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The Cole's Notes version is that yeah, it didn't affect a lot of people (let's say 1,000) but it had a huge impact. Due to commitments to buy and lower sales prices (in one case I know of 30% below asking) these thousand families have hundreds of millions more in mortgage debt. That's going to have a massive impact on the economy in a very local geographic area.


I stand by that this hurt Canadians more than foreign investors.

A good summary - but it is important to also talk about who benefits from the changes in policy - and clear that has the potential to be a much larger group of people.

Either the tax won't have any effect - in which case the government can raise the rate and start to collect a massive amount of new revenue - which can be used to either lower income & sales taxes or increase spending on social programs.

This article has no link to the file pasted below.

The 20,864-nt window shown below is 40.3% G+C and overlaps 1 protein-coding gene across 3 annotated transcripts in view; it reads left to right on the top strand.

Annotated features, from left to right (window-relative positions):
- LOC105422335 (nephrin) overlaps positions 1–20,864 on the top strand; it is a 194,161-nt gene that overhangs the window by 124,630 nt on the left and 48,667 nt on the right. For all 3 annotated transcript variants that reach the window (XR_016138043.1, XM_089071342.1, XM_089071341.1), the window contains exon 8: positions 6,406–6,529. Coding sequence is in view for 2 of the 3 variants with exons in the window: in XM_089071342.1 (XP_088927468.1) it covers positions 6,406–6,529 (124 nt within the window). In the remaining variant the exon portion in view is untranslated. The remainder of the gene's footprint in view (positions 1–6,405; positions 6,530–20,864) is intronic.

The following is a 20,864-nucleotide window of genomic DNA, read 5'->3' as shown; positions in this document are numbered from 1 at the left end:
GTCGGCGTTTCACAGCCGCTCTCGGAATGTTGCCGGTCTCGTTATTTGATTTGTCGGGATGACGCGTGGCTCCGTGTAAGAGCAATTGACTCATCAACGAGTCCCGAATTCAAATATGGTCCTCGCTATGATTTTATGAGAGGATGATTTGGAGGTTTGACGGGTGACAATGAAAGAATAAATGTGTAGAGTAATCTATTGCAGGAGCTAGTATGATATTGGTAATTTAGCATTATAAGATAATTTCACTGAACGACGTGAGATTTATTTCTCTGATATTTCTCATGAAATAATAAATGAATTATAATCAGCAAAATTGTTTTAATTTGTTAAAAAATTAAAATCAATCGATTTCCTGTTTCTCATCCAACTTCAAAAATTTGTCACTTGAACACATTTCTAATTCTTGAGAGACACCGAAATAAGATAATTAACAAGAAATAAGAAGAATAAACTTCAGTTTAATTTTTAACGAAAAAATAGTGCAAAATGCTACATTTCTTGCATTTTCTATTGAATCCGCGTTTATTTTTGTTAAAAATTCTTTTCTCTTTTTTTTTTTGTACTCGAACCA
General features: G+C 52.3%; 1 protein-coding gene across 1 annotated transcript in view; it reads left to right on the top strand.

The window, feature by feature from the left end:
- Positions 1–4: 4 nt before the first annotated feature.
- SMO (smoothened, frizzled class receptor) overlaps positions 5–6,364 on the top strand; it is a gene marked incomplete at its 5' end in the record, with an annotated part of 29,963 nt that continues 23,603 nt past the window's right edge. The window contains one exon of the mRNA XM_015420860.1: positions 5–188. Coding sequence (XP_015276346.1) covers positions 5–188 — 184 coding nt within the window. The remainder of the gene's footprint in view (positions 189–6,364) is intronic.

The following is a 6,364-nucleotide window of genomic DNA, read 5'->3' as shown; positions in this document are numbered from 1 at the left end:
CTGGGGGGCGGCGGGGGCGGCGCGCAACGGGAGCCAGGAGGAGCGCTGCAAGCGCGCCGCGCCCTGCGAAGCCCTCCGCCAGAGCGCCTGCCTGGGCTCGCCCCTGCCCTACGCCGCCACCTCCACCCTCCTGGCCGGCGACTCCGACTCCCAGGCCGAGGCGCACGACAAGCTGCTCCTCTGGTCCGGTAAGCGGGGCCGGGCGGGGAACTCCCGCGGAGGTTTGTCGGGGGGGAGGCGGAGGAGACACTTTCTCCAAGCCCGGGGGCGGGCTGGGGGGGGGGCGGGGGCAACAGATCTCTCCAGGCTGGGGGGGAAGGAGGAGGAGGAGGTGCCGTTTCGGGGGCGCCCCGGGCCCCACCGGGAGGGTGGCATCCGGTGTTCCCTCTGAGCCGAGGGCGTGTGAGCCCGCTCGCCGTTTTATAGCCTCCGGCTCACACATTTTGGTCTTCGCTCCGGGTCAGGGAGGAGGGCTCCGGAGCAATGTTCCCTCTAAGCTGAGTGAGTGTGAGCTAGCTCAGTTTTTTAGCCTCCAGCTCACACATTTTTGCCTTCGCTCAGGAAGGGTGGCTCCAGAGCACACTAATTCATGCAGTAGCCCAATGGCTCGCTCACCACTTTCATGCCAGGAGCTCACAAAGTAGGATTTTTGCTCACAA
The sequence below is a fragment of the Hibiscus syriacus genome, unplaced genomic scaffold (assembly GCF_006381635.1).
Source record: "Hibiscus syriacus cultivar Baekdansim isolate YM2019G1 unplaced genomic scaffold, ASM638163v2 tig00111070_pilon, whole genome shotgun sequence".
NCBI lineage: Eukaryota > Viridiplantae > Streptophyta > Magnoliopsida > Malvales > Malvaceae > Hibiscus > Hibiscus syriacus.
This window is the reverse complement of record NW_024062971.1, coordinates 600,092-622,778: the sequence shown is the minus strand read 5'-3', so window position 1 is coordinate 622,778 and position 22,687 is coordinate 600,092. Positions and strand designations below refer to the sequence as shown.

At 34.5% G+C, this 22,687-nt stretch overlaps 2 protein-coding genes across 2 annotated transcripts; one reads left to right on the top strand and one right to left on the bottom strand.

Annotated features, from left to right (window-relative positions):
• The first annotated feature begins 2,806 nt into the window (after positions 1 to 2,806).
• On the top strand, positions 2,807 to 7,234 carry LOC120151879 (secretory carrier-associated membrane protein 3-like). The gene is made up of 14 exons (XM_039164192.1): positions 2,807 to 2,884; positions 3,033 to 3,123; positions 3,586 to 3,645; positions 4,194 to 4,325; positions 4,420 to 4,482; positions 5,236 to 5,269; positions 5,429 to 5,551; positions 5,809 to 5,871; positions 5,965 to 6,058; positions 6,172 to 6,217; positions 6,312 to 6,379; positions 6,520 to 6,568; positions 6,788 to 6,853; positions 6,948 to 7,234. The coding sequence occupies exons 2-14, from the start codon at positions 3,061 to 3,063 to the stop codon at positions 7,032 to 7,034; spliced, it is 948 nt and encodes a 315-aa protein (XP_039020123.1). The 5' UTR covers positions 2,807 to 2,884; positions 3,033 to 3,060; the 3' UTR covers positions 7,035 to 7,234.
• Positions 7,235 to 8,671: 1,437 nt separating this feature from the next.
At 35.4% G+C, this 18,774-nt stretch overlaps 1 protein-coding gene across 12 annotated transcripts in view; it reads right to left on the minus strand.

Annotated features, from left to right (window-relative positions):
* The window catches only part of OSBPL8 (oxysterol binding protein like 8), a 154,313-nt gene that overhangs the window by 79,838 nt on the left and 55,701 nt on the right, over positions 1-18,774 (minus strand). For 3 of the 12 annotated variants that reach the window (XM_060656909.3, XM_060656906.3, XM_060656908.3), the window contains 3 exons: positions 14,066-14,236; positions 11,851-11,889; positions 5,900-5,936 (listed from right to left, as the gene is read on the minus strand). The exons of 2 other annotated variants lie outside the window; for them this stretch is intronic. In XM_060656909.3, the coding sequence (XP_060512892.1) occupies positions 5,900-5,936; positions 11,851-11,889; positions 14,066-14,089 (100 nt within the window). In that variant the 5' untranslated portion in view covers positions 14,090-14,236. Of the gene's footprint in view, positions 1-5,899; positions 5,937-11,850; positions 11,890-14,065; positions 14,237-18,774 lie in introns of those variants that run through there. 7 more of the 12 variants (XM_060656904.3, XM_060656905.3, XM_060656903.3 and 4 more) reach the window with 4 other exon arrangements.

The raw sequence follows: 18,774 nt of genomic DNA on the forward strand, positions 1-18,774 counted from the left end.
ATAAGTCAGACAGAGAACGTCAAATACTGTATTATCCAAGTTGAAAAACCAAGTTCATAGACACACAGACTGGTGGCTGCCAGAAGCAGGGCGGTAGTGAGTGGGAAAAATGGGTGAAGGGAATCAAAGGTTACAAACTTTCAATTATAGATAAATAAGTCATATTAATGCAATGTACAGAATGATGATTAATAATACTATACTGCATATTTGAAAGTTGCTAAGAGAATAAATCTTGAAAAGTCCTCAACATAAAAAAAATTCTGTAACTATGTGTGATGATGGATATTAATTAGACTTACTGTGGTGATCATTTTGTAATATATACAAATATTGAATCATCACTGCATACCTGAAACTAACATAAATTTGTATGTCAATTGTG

Prices will revert back to being connected to local income levels - in which case the market will become more accessible to working families without creating massive debt loads.

In terms of policy - this seems like a winner.

Even if they drop 30% across the board is it the foreign investor who is hurt?

A 30% drop in prices only wipes out the very recent gains; thus the number of people impacted is very small.

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